Pre-WWII Roles and Missions of the USAAF

Boeing Y1B-17 in flight. (U.S. Air Force photo)

The Boeing B-17 Flying Fortress quickly became the primary bombardment aircraft for the Air Corps. Boeing Y1B-17 in flight.

During his 1936 talk at the War College, General Andrews described the GHQ Air Force as the “medium” for “the application of air power” in the continental United States. He emphasized the role of bombardment aviation as “the principle force employed in independent air operations,” but he was careful not to minimize attack, pursuit, or reconnaissance missions, which he knew were more familiar to field Army officers. “They all have their roles, and importance,” he said, but he stressed that “the measure of air power of a nation is really that of its bombardment.” Pointing out that the bomber forces were “the striking arm-the arm with the punch,” Andrews predicted that long-range bombers were “destined to play a large part-and exert a tremendous influence-in any future war between great powers.”

General Andrews’ views were consistent with emerging strategic air warfare doctrine taught at the Air Corps Tactical School before World War II, doctrine that served as a point of reference for Air Corps training and operations under the new regulation. Decades later, Maj. Gen. Haywood S. Hansell, Jr., recalled the American theory of strategic bombing as it evolved in the 1930s by framing it within three basic precepts: that modern military powers depended upon their industrial capacity to wage war; that sustained precision bombing sorties could cripple or destroy a nation’s industrial systems; and that striking forces could penetrate enemy defenses and drop bombs without unacceptable losses. Hansell said that differences of opinion existed among airmen as well as among members of the other arms.

New technology during the 1930s—the introduction of the B–17 Flying Fortress and a program to develop larger airplanes—gave the Army air arm the means to perform the long-range strike mission. The largest plane built for the Army since the Barling Bomber in 1923, the B–17 had a range of 2,480 miles and could carry up to five tons of bombs. Critics of the larger bombers argued that their only purpose was for “aggressive action,” but General Andrews called such criticisms “unfortunate and misleading.” He explained that operational factors limited the tactical employment of fully loaded B–17s to only 750 miles from their home base. While the B–17 was a formidable addition to the nation’s air arsenal, Andrews believed that planes with the range and speed to reinforce Alaska, Hawaii, Panama, and the Caribbean had yet to be developed. Forward basing was essential to employ the new bombers.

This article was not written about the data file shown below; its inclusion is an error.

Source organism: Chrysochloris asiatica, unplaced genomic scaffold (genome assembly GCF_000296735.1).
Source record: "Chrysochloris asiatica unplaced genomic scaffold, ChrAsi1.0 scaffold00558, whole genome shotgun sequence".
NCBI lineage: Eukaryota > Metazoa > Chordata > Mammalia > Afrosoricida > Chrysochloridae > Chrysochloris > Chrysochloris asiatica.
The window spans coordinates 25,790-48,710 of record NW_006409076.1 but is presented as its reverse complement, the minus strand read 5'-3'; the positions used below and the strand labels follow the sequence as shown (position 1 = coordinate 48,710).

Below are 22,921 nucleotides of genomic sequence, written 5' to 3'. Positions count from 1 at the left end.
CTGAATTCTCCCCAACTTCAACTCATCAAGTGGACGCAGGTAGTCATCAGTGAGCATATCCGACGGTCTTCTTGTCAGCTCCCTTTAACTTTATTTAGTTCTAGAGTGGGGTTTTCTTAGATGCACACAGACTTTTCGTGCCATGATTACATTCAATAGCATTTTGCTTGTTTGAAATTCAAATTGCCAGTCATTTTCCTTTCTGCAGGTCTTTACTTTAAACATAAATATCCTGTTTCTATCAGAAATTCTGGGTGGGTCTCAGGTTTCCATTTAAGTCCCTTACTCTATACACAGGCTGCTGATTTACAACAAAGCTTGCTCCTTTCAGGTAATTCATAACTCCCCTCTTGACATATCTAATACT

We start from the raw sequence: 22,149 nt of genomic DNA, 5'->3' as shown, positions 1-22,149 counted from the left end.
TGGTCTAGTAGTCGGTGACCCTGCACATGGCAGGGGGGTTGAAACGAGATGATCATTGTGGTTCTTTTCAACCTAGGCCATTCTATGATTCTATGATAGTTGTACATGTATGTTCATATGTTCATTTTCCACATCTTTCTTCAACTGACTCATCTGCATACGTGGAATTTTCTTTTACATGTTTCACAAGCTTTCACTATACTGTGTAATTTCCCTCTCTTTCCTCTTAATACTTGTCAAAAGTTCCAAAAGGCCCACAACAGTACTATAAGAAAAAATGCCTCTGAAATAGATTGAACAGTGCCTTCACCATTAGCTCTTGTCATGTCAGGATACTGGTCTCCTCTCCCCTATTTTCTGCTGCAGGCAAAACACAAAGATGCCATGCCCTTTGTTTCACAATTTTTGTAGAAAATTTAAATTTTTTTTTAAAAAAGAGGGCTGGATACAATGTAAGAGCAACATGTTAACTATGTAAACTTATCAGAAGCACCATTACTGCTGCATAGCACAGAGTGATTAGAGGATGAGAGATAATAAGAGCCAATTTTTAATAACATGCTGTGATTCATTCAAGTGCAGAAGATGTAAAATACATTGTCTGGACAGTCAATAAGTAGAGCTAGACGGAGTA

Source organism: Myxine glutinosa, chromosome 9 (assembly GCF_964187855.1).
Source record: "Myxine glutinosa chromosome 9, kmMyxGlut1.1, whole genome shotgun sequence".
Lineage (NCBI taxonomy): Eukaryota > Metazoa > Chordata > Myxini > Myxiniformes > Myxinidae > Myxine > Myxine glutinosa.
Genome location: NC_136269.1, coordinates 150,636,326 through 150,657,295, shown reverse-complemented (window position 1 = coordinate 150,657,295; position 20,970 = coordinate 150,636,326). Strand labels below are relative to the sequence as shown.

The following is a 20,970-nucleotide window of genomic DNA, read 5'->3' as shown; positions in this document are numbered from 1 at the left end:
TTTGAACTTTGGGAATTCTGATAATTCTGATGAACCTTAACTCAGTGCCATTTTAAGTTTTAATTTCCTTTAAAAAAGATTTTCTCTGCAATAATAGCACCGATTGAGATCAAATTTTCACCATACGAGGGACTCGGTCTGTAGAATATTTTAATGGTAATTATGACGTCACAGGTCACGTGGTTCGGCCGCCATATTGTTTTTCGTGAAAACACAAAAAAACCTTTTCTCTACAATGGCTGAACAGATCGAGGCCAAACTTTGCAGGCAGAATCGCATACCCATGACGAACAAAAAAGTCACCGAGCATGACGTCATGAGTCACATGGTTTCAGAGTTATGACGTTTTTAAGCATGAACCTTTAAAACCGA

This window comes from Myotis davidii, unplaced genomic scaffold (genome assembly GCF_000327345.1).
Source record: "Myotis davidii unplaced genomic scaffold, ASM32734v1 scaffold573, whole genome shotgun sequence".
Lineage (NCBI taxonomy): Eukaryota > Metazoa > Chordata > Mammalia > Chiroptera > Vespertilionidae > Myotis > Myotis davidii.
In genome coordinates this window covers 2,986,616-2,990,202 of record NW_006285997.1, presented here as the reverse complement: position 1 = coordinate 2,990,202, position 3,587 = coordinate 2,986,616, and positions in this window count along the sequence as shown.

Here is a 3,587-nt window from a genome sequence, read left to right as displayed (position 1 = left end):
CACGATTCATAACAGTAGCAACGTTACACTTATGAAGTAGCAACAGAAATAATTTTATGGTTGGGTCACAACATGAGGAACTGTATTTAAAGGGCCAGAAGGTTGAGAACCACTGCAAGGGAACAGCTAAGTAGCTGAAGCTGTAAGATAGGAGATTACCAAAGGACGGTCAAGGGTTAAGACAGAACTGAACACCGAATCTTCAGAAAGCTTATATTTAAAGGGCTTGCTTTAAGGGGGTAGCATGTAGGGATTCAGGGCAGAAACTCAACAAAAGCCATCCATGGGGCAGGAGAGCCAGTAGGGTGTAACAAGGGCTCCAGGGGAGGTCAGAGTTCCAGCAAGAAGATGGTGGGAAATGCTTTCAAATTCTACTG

Like other military arms, limited appropriations constrained the Air Corps’ ability to fund costly experimental programs. Emerging from the depression, the nation’s economic horizons were still bleak while the military threat-although building in Europe and the Pacific-did not justify maintaining armed forces beyond those required for hemispheric defense and protection of outlying possessions. Between 1933, when the War Department approved the experimental B–17 program, and 1937, when the B–17 became operational, Army aviation appropriations more than doubled, rising from $25.4 million to $59.4 million. Still, the air arm failed to reach modernization levels recommended by the Baker Board. Total Army appropriations showed a lower increase, rising from $289.5 million in 1933 to $383.1 million in 1937. Strapped for funds and unconvinced of the need for long-range bombers, the War Department trimmed the Air Corps’ request for B–17s from 65 to 13, barely enough to equip a single squadron.

Comparable Navy statistics showed a rise in total appropriations from $317.5 million in 1933 to $526.3 million in 1937, with the amounts spent on naval aviation rising from $25.2 million to $38.5 million during the same period. More rigidly fixed than the Army’s force levels, the Navy’s ship-building programs remained linked to international naval treaties amended in London in 1930. Since the 1920s, the Navy had maintained less strength than was allowed by the treaties, but this began to change by the mid-1930s. The Navy had only one vessel designed and built as a carrier, the Ranger, and it was not commissioned until 1934. In June 1933, Congress authorized construction of two 19,000-ton carriers, the Yorktown and the Enterprise, under the National Recovery Act. Shortly after, the Vinson- Trammel Treaty Navy Bill of 1934 authorized construction to bring the Navy up to treaty strength as well as the procurement of naval aircraft. Sizable increases in both Army and Navy strength did not come until after 1938, however, as planners realized that other nations were increasing the strength of their armies and navies “at an accelerating rate.”